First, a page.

An important moment in the history of Bengali self-determination was the Lahore Resolution in 1940, which was promoted by politician A. K. Fazlul Huq. The resolution initially called for the creation of a sovereign state in the "Eastern Zone" of British India. However, its text was later changed by the top leadership of the Muslim League. The Prime Minister of Bengal Huseyn Shaheed Suhrawardy proposed an independent, undivided, sovereign "Free State of Bengal" in 1947. Despite calls from liberal Bengali Muslim League leaders for an independent United Bengal, the British government moved forward with the Partition of Bengal in 1947. The Radcliffe Line made East Bengal a part of the Dominion of Pakistan. It was later renamed as East Pakistan, with Dhaka as its capital. The All Pakistan Awami Muslim League was formed in Dhaka in 1949. The organisation's name was later secularised as the Awami League in 1955. The party was supported by the Bengali bourgeois, agriculturalists, the middle class, and the intelligentsia. Sir Khawaja Nazimuddin, Mohammad Ali of Bogra, and H. S. Suhrawardy, all of whom were Bengali Muslims, each served as Pakistan's prime minister during the 1950s; however, all three were deposed by the military-industrial complex in West Pakistan. The Bengali Language Movement in 1952 received strong support from Islamic groups, including the Tamaddun Majlish. Bengali nationalism increased in East Pakistan during the 1960s, particularly with the Six point movement for autonomy. The rise of pro-democracy and pro-independence movements in East Pakistan, with Sheikh Mujibur Rahman as the principal leader, led to the Bangladesh Liberation War in 1971.
Bangladesh was founded as a secular Muslim majority nation. In 1977, however, President Ziaur Rahman, trying to consolidate his power under martial law, removed secularism from the constitution and replaced it with "a commitment to the values of Islam." In 2010, the Bangladesh Supreme Court reaffirmed secular principles in the constitution.
Science and technologyEdit
Historical Islamic kingdoms that existed in Bengal employed several clever technologies in numerous areas such as architecture, agriculture, civil engineering, water management, etc. The creation of canals and reservoirs was a common practice for the sultanate. New methods of irrigation were pioneered by the Sufis. Bengali mosque architecture featured terracotta, stone, wood and bamboo, with curved roofs, corner towers and multiple domes. During the Bengal Sultanate, a distinct regional style flourished which featured no minarets, but had richly designed mihrabs and minbars as niches.
Islamic Bengal had a long history of textile weaving, including export of muslin during the 17th and 18th centuries. Today, the weaving of Jamdani is classified by UNESCO as an intangible cultural heritage.
Modern science was begun in Bengal during the period of British colonial rule. Railways were introduced in 1862, making Bengal one of the earliest regions in the world to have a rail network. For the general population, opportunities for formal science education remained limited. The colonial government and the Bengali elite established several institutes for science education. The Nawabs of Dhaka established Ahsanullah School of Engineering which later became the Bangladesh University of Engineering and Technology.
In the second half of the 20th century, the Bengali Muslim American Fazlur Rahman Khan became one of the most important structural engineers in the world, helping design the world's tallest buildings. Another Bengali Muslim German-American, Jawed Karim, was the co-founder of YouTube.
Bengali Muslims constitute the world's second-largest Muslim ethnicity (after the Arab world) and the largest Muslim community in South Asia. An estimated 152 million Bengali Muslims live in Bangladesh as of 2021, where Islam is the state religion and commands the demographic majority. The Indian state of West Bengal is home to an estimated 23-24 million Bengali Muslims as per 2021 estimation, rest 6-7 million Muslims are Urdu and Surjapuri speaking Muslims. Two districts in West Bengal – Murshidabad and Maldah have a Muslim majority and North Dinajpur has a plurality. The Indian state of Assam has over 9 million Bengali Muslims out of 13 million Muslim population in Assam. Nine out of thirty-three districts in Assam have a Muslim majority. Tripura, a North Eastern state of India has around 3.8 lakh Bengali Muslim population, or say 9% as of 2021. The Rohingya community in western Myanmar have significant Bengali Muslim heritage.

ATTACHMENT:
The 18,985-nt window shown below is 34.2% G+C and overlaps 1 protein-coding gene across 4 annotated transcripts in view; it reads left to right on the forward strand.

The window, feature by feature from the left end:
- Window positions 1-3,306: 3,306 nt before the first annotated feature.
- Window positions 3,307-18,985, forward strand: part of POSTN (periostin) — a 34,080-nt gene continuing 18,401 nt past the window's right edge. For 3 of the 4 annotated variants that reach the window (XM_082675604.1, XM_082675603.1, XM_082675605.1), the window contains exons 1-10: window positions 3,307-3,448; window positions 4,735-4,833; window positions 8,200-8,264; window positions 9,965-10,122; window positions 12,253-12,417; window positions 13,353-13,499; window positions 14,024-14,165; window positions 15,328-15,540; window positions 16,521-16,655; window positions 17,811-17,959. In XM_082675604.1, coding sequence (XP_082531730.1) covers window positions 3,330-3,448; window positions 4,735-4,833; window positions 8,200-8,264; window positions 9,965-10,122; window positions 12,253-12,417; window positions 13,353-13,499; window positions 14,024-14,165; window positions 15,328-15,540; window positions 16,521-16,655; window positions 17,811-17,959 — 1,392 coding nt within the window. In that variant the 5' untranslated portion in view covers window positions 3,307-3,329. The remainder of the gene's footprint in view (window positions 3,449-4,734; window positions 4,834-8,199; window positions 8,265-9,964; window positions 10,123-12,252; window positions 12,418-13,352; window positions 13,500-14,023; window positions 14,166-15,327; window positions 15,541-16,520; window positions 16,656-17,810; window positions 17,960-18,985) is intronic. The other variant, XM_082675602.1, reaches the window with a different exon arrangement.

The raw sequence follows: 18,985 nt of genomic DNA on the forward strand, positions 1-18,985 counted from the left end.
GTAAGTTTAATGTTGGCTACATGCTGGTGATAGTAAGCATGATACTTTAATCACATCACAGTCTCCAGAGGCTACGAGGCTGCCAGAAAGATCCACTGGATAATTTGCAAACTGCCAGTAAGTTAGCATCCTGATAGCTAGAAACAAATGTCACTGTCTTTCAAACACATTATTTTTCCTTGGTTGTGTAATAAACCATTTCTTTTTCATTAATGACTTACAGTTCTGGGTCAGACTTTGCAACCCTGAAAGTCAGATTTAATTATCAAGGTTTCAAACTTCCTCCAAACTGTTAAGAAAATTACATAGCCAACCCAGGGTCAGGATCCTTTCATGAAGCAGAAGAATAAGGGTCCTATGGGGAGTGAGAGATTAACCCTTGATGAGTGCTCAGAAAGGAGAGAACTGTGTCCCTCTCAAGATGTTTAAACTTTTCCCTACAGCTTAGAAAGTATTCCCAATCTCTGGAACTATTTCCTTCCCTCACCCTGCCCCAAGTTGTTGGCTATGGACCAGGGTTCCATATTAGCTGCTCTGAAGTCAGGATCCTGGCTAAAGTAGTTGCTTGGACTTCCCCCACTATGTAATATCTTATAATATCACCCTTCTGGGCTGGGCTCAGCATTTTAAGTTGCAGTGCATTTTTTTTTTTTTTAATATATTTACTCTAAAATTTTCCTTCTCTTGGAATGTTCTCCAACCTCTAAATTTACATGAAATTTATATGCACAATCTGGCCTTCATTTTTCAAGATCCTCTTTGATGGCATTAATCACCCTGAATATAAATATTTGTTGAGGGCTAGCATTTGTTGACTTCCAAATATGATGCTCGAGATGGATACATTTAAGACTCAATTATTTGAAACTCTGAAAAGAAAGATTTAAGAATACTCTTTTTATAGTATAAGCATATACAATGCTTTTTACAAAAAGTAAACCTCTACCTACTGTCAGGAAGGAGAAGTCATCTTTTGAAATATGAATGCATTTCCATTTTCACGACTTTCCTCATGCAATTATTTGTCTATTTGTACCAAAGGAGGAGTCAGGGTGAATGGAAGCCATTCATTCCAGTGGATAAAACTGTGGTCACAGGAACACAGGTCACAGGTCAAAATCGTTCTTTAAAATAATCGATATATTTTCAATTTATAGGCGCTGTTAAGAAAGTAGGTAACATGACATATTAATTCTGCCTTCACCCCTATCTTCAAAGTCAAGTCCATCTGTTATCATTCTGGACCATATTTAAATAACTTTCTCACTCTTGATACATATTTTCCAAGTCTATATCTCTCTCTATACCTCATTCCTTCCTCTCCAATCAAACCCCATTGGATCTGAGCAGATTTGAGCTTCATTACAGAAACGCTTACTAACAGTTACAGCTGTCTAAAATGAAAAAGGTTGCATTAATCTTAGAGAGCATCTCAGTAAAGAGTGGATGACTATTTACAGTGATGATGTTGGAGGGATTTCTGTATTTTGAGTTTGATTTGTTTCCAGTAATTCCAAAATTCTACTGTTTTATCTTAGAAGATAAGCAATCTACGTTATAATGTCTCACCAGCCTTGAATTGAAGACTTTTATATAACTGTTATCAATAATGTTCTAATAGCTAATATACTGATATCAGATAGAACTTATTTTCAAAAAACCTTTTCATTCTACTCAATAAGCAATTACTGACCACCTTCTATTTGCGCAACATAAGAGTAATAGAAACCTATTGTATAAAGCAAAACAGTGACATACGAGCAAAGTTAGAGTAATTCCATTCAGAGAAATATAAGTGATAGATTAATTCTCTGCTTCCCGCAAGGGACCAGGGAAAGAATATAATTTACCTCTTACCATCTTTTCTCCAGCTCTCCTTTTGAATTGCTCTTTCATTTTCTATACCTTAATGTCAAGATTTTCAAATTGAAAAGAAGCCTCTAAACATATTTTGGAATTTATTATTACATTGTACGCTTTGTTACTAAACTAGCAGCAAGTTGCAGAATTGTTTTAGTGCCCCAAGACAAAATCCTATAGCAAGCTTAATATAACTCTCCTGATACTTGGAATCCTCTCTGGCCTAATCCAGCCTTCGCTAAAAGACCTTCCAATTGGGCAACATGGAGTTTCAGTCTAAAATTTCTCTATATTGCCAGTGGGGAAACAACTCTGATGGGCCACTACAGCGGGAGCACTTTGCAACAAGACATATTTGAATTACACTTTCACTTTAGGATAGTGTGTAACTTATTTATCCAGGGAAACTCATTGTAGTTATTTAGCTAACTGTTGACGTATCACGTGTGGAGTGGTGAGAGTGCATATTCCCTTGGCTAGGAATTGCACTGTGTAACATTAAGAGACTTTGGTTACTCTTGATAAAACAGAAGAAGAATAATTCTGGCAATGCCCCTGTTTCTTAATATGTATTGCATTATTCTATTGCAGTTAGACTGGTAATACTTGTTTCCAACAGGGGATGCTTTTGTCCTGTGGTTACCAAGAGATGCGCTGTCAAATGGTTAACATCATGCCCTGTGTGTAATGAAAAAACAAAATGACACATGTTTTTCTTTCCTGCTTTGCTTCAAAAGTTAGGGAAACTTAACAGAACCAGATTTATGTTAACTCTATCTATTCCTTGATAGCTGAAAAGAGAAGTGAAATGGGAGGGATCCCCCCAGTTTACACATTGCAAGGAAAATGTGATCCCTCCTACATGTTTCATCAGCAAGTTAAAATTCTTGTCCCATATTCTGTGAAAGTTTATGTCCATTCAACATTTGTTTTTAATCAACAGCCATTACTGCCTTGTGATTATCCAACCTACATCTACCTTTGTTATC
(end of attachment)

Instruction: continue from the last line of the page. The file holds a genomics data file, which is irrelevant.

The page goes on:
A large Bengali Muslim diaspora is found in the Arab states of the Persian Gulf, which are home to several million expatriate workers from South Asia. A more well-established diaspora also resides in the United States, Canada, the United Kingdom, and Pakistan. The first Bengali Muslim settlers in the United States were ship jumpers who settled in Harlem, New York and Baltimore, Maryland in the 1920s and 1930s.
An indigenous style of Islamic architecture flourished in Bengal during the medieval Sultanate period. Terracotta and stone mosques with multiple domes proliferated in the region. Bengali Muslim architecture emerged as a synthesis of Bengali, Persian, Byzantine, and Mughal elements.
The Indo-Saracenic style influenced Islamic architecture in South Asia during the British Raj. A notable example of this period is Curzon Hall. Modern and contemporary Islamic architecture evolved in the region since the 1950s.
Sufi spiritual traditions are central to the Bengali Muslim way of life. The most common Sufi ritual is the Dhikr, the practice of repeating the names of God after prayers. Sufi teachings regard the Prophet Muhammad as the primary perfect man who exemplifies the morality of God. Sufism is regarded as the individual internalisation and intensification of the Islamic faith and practice. The Sufis played a vital role in developing Bengali Muslim society during the medieval period. Historic Sufi missionaries are regarded as saints, including Shah Jalal, Khan Jahan Ali, Shah Amanat, Shah Makhdum Rupos and Khwaja Enayetpuri. Their mausoleums are focal points for charity, religious congregations, and festivities.